This could be anything, but it could be things that aren't escaped properly when the data is dumped from Redshift. Try figuring out from the errors where the problem is and what the data looks like and open an issue. The more you can figure out yourself the more likely it is that you will get help. No one wants to trawl through your data, make an effort.

Insufficient permissions when transferring to GCS

The Google Storage bucket needs permissions for the Storage Transfer service's Service Account to write to it. If you haven't used Storage Transfer service with this bucket before the bucket might not have the necessary permissions set up.

The easiest way for now to get that ID applied is to just create a manual Transfer request through the UI at which point you will have the permission automatically applied to the bucket.

You can verify that this has been set up by inspecting the permissions for your bucket and check that there is a user with a name like storage-transfer-<ID>@partnercontent.gserviceaccount.com that is set up as a writer.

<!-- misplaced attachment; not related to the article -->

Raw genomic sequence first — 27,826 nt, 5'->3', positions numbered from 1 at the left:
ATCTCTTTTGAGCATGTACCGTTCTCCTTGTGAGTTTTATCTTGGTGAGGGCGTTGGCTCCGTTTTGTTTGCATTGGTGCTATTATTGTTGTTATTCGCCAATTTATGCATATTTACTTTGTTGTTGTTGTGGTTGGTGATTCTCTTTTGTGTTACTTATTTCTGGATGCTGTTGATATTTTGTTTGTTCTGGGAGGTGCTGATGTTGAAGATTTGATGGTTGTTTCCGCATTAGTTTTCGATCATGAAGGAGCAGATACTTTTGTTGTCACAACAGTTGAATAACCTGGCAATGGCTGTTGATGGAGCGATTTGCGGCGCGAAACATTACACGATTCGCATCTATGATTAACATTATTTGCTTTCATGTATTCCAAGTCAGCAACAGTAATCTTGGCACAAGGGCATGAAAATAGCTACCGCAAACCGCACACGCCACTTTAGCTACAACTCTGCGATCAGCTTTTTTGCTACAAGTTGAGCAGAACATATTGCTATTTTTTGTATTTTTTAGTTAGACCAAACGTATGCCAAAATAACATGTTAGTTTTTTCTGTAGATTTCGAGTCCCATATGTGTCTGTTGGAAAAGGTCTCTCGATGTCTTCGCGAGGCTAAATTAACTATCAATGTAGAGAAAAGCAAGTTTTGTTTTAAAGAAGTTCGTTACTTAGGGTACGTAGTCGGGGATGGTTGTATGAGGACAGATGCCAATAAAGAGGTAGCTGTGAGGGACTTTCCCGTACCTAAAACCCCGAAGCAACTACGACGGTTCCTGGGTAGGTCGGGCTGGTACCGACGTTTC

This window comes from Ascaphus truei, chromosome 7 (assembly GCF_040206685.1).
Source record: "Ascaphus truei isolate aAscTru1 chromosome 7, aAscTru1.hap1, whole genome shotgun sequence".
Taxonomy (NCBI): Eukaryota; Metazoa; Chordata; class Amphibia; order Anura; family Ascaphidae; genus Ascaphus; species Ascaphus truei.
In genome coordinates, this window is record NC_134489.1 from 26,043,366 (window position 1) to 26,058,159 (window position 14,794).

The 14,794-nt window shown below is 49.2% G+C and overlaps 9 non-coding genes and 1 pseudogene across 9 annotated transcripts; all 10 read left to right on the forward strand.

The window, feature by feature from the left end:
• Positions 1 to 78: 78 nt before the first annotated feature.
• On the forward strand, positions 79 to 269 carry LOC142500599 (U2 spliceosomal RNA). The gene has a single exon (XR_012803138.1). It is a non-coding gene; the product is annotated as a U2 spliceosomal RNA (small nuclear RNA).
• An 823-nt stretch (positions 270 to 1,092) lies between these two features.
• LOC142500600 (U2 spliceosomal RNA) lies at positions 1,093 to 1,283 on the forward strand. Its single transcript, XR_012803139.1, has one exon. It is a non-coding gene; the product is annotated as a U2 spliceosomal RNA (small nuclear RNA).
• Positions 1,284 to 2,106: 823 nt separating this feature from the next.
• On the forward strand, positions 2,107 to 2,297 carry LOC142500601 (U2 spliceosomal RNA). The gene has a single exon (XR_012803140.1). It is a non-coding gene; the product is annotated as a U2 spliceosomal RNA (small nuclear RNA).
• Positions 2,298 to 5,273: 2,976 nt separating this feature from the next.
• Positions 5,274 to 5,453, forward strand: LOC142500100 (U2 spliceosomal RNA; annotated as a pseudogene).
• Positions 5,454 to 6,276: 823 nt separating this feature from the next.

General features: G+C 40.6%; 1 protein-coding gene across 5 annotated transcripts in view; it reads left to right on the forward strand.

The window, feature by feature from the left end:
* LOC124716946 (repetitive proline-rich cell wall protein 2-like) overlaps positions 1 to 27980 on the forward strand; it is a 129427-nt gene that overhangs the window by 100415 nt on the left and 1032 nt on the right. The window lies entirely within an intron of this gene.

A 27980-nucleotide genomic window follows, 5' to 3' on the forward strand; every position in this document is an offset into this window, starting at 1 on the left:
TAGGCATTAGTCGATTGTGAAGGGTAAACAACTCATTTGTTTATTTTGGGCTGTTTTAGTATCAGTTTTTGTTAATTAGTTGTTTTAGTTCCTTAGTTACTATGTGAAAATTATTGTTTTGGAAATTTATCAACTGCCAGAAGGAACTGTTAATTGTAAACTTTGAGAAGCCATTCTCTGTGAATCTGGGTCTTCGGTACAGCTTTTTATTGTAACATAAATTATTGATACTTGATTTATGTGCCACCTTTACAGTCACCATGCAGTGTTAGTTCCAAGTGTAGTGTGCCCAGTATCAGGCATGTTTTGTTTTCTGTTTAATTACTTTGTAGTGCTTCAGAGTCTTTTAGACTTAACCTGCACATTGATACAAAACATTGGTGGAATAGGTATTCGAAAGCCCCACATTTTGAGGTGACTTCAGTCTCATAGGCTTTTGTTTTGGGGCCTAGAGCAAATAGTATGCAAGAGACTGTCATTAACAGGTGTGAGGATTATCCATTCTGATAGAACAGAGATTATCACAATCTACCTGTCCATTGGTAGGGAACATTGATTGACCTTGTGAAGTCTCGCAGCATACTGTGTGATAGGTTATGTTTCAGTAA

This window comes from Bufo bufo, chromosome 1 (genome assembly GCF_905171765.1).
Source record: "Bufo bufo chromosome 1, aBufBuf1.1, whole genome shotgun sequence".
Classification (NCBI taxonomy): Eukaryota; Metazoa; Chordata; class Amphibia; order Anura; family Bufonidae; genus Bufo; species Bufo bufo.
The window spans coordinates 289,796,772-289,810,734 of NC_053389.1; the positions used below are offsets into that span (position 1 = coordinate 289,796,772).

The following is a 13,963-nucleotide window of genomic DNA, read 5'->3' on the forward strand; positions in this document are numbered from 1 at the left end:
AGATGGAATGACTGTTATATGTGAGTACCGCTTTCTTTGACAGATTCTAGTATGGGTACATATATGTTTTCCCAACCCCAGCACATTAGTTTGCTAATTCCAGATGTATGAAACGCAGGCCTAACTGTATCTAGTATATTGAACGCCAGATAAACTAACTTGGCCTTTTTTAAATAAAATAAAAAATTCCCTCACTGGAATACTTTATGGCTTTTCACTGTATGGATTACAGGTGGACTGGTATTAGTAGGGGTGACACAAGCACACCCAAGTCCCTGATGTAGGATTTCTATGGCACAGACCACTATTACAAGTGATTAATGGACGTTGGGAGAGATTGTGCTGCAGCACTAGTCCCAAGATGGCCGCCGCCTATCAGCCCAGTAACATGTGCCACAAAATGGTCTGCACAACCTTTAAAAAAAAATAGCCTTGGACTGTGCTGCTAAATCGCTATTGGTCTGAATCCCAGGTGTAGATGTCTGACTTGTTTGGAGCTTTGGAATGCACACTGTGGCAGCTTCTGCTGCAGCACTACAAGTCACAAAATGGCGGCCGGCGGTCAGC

If the permission on the bucket isn't there, the Storage Transfer service won't be able to find the bucket and will fail. You might see an error like "Failed to obtain the location of the destination Google Cloud Storage (GCS) bucket due to insufficient permissions".

I get a NoMethodError: undefined method 'match' for nil:NilClass

This appears to be a bug in the AWS SDK that manifests when your AWS credentials have not been properly specified.

Copyright

© 2016 Theo Hultberg and contributors, see LICENSE.txt (BSD 3-Clause).